... vain attempt to catch Jack Nugent's eye, resigned himself to his fate, and with his fair burden on his arm walked with painful slowness towards Equator Lodge. A ribald voice from the other side of the road, addressing his companion as "Mother Kybird," told her not to hug the man, and a small boy whom they met loudly asseverated his firm intention of going straight off to ...
— At Sunwich Port, Complete • W.W. Jacobs

... a gentleman. When he was scurrilous, abusive, ribald, malicious, it was anonymously. Is this to his credit? I should not say so, but if a man is indecent and he hides behind a "nom de plume," it is at least presumptive proof that he ...
— Little Journeys to the Homes of the Great, Vol. 1 of 14 - Little Journeys to the Homes of Good Men and Great • Elbert Hubbard

... The ribald voice that had last interrupted, again broke into the Secretary's touching words. This time the interrupter roared out a stanza or two ...
— The Mark of the Beast • Sidney Watson

... quoth the Duke, "pay him gold pieces five," "How—pay a rogue?" the Knight did fierce retort. "A ribald's rant—give good, gold pieces for't? A plague! A pest! The knave should surely die—" But here he met Duke Joc'lyn's fierce blue eye, And silent fell and in his poke did dive, And slowly counted thence gold pieces five, Though still he muttered fiercely 'neath his breath, ...
— The Geste of Duke Jocelyn • Jeffery Farnol

... lord—one word—the facts are not before you The word was injudicious, I allow— But hear my explanation, I implore you, And you will be indignant too, I vow! SIR JOSEPH. I will hear of no defence, Attempt none if you're sensible. That word of evil sense Is wholly indefensible. Go, ribald, get you hence To your cabin with celerity. This is the consequence ...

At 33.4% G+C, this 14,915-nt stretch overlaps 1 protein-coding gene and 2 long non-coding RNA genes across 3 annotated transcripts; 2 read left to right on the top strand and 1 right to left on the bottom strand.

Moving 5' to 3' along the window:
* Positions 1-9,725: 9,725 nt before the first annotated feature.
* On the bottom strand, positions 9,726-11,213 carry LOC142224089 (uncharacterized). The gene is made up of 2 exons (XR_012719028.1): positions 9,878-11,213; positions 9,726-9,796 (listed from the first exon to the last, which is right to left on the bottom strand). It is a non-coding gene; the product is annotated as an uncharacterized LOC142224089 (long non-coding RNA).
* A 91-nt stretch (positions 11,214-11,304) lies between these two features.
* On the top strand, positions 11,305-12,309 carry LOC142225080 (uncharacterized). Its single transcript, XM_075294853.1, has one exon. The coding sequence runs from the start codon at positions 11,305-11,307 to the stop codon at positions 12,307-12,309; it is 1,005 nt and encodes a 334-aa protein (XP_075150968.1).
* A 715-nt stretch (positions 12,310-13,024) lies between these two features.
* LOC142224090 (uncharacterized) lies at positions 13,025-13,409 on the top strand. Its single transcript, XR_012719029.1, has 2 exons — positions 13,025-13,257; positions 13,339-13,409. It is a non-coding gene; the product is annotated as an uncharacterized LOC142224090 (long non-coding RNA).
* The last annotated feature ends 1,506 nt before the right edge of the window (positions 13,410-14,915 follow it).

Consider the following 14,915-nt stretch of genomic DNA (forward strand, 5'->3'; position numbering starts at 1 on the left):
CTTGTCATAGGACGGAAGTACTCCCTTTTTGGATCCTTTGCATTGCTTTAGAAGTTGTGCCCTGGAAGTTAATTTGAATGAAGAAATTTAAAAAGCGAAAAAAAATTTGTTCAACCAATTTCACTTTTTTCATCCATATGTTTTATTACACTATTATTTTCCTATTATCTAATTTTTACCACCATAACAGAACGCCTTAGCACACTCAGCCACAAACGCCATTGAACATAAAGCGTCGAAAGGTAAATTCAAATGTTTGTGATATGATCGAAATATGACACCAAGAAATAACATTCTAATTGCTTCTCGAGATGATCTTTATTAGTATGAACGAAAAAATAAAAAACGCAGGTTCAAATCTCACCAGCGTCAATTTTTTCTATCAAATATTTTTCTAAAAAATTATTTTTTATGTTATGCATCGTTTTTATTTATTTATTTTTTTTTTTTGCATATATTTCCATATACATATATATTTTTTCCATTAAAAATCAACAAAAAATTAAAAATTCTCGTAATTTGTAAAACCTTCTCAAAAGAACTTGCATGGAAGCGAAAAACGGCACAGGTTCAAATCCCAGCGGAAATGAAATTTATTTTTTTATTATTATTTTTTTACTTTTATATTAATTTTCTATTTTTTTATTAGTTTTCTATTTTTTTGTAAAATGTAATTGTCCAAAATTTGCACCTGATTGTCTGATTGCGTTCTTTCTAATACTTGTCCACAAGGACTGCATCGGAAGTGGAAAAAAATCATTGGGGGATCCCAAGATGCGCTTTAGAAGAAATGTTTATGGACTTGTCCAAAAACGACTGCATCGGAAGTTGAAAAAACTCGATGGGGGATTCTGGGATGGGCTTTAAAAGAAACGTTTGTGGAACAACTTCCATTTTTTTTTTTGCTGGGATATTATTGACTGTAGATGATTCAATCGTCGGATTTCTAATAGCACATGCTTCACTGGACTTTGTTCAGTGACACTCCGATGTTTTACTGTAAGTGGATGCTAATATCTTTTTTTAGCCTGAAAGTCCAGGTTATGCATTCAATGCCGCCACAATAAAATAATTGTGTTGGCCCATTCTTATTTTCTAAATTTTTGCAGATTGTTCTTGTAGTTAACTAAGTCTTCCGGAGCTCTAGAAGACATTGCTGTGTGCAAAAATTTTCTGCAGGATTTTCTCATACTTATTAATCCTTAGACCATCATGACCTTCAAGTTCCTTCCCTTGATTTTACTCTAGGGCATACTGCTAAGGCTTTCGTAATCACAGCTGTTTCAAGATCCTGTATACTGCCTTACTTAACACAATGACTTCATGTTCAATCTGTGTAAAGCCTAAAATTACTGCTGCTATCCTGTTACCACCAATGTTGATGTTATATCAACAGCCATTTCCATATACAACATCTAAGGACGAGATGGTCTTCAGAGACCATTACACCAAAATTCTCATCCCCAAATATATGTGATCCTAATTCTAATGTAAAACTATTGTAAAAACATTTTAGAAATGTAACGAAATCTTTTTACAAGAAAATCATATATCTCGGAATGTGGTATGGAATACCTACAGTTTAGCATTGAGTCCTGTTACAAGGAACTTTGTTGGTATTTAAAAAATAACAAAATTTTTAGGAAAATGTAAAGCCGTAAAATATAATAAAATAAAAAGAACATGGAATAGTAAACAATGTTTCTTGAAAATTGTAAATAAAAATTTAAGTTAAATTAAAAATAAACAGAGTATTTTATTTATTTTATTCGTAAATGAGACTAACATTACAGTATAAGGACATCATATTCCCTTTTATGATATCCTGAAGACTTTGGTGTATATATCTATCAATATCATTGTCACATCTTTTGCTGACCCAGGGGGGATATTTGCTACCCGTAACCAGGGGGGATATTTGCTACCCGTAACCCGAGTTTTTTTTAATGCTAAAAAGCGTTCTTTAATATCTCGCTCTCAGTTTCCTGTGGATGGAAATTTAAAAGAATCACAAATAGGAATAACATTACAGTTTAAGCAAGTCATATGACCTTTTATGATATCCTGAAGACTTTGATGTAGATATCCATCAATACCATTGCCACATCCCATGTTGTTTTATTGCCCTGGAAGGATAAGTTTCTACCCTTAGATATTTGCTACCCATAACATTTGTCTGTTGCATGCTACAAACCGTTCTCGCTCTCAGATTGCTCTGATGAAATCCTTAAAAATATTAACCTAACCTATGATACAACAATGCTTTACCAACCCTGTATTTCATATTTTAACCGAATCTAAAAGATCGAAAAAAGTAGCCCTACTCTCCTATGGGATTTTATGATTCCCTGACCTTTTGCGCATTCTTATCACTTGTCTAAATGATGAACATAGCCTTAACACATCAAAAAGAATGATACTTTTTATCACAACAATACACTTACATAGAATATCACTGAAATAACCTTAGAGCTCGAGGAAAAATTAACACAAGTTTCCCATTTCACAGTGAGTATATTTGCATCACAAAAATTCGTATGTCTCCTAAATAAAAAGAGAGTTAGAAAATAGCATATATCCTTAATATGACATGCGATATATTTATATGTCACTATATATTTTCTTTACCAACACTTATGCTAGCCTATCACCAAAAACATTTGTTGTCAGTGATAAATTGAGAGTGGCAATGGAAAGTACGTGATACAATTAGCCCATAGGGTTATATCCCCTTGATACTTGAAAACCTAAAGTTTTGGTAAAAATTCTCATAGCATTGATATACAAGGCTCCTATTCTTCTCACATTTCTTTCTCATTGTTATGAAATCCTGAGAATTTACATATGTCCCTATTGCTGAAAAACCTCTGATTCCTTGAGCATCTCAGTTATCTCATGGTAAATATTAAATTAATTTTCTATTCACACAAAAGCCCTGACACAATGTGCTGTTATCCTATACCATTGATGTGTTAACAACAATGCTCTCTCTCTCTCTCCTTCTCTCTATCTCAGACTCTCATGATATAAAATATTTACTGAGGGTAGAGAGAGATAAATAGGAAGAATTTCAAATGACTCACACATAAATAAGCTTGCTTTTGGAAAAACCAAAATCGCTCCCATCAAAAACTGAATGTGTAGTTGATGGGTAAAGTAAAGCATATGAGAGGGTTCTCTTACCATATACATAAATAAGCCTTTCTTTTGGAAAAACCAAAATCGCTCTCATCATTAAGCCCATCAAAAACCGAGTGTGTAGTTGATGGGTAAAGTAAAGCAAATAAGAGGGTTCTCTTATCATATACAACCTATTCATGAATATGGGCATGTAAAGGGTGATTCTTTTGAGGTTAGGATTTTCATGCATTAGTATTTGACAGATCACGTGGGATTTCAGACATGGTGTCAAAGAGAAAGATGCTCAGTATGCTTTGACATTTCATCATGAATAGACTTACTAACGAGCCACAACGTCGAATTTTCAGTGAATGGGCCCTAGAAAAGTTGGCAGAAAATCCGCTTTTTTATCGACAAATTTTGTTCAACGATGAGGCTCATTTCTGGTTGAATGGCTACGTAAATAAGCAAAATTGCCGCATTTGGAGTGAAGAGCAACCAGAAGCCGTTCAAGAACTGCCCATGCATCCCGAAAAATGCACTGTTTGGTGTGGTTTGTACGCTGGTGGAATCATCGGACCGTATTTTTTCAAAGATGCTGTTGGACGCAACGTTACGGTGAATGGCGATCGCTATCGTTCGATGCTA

— The Complete Plays of Gilbert and Sullivan - The 14 Gilbert And Sullivan Plays • William Schwenk Gilbert and Arthur Sullivan

... her dead—that this sweet clay, That even from her picture breathes perfume, Was carried on a fiery wind away, Or foully locked in the worm-whispering tomb; This casket rifled, ribald fingers thrust 'Mid all ...
— The Lonely Dancer and Other Poems • Richard Le Gallienne

... answered fiercely, flinging out an arm to drag forward her son. "Is he to waste his youth here in softness and idleness? But yesternight that ribald mocked him with his lack of scars. Shall he take scars in the orchard of the Kasbah here? Is he to be content with those that come from the scratch of a bramble, or is he to learn to be a fighter and leader of the Children ...
— The Sea-Hawk • Raphael Sabatini

... all refined, and the place they always chose for their dances was the churchyard; and unluckily the songs they sang as they danced in a ring were old pagan songs of their forefathers, left over from old Mayday festivities, which they could not forget, or ribald love-songs which the Church disliked. Over and over again we find the Church councils complaining that the peasants (and sometimes the priests too) were singing 'wicked songs with a chorus of dancing women,' or holding 'ballads and dancings and evil ...
— Medieval People • Eileen Edna Power

... man of huge stature, pressing onward, like some bulky ship, casting the noisy waves right and left from its prow, "this is hot work; but for what, in the holy Mother's name, do ye crowd so? See you not, Sir Ribald, that my right arm is disabled, swathed, and bandaged, so that I cannot help myself better than a baby? And yet you push against me as if ...
— Rienzi • Edward Bulwer Lytton